Coral Harbour: the last time-zone hold-out
IQALUIT — After so many communities rebelled against the creation of Nunavut time, one town is rebelling against its demise.
Coral Harbour has decided that it won’t adjust its clocks for daylight-saving time.
That means the community, located on Southampton Island in the eastern Kivalliq region, will spend the spring and summer on central time and next winter on eastern time.
For six months of the year, its clocks will thus be out of sync with the rest of the Kivalliq, which on April 1 will return permanently to central time.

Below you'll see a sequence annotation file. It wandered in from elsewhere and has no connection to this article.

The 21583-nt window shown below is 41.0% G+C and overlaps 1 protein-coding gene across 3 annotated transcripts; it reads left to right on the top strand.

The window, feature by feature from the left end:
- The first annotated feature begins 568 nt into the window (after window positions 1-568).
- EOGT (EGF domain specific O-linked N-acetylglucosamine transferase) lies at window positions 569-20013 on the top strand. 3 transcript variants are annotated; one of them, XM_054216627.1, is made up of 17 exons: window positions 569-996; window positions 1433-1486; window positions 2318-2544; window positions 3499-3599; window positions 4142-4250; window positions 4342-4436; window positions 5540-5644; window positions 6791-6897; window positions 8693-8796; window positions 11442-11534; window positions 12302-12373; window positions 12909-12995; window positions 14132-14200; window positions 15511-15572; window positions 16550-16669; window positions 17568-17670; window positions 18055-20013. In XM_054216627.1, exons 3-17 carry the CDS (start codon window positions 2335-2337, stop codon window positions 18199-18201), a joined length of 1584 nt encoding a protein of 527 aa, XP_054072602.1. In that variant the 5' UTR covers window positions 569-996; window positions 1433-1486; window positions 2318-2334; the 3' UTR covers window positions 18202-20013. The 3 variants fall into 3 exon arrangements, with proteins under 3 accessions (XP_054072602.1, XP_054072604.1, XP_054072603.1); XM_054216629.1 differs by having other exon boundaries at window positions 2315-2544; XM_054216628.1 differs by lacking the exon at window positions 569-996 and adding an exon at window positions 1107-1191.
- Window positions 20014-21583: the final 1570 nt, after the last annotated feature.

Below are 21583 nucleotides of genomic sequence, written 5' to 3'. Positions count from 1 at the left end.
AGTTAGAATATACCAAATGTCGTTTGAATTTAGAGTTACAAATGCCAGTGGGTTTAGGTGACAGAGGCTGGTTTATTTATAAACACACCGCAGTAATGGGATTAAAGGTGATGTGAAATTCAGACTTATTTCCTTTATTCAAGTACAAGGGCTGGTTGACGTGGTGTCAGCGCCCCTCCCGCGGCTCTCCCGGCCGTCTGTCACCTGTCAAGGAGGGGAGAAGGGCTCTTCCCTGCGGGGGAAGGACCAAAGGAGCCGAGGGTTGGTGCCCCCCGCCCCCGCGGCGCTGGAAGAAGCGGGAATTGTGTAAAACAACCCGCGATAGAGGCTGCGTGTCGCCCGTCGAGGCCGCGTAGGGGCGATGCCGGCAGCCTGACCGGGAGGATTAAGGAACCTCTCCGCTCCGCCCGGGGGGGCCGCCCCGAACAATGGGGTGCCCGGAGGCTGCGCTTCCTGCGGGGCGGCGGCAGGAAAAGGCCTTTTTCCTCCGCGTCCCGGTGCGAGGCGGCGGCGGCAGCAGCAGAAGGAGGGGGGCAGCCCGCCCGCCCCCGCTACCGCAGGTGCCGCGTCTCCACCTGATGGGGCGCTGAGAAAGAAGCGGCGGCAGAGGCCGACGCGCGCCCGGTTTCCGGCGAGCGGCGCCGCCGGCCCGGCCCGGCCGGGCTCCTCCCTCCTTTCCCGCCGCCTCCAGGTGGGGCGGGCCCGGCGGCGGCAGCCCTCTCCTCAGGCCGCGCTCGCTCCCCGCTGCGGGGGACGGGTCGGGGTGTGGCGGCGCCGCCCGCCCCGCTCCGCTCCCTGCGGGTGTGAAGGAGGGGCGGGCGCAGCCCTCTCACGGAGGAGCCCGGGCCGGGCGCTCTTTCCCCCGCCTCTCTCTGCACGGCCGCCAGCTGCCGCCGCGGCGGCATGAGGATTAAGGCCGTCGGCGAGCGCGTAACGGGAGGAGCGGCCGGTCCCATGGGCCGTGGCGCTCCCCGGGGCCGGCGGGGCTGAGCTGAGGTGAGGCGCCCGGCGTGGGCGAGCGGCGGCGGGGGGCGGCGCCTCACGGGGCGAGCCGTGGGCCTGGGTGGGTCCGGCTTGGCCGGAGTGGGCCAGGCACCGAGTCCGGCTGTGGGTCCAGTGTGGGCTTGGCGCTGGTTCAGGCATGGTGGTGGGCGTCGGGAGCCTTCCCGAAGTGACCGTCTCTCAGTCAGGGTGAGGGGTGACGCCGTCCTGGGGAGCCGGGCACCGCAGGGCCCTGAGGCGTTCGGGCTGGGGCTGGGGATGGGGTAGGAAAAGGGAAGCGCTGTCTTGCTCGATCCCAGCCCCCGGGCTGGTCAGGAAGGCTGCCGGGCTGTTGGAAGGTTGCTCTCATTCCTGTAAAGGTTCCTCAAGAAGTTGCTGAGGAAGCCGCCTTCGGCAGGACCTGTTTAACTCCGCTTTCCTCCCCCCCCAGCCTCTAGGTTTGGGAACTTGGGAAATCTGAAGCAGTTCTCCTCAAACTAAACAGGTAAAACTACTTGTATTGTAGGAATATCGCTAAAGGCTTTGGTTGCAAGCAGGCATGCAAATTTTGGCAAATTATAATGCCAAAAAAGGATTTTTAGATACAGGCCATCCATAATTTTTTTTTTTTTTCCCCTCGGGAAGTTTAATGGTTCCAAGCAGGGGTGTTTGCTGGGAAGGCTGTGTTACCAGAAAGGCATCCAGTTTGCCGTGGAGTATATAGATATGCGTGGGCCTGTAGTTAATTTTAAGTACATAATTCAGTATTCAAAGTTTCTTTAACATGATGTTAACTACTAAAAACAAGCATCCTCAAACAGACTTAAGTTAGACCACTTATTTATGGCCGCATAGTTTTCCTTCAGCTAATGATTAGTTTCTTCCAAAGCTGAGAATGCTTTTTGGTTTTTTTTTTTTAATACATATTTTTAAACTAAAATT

But that’s the way it’s always been, said the community’s mayor, Johnny Ningeongan.
Coral Harbour has been ignoring daylight-saving time since well before the creation of Nunavut’s unified time zone, he said.
“We’ve never bothered changing our time. It worked out for most everybody, even though there were a few comments about not having the same time as Rankin at certain times of the year.”
According to Ningeongan, a recent survey of community members revealed that most prefer the old system: winters on eastern time, summers on central time.
“So upon the announcement of the premier, that’s going to be our intent — to not bother moving,” he said.
“We were happy with what we had.”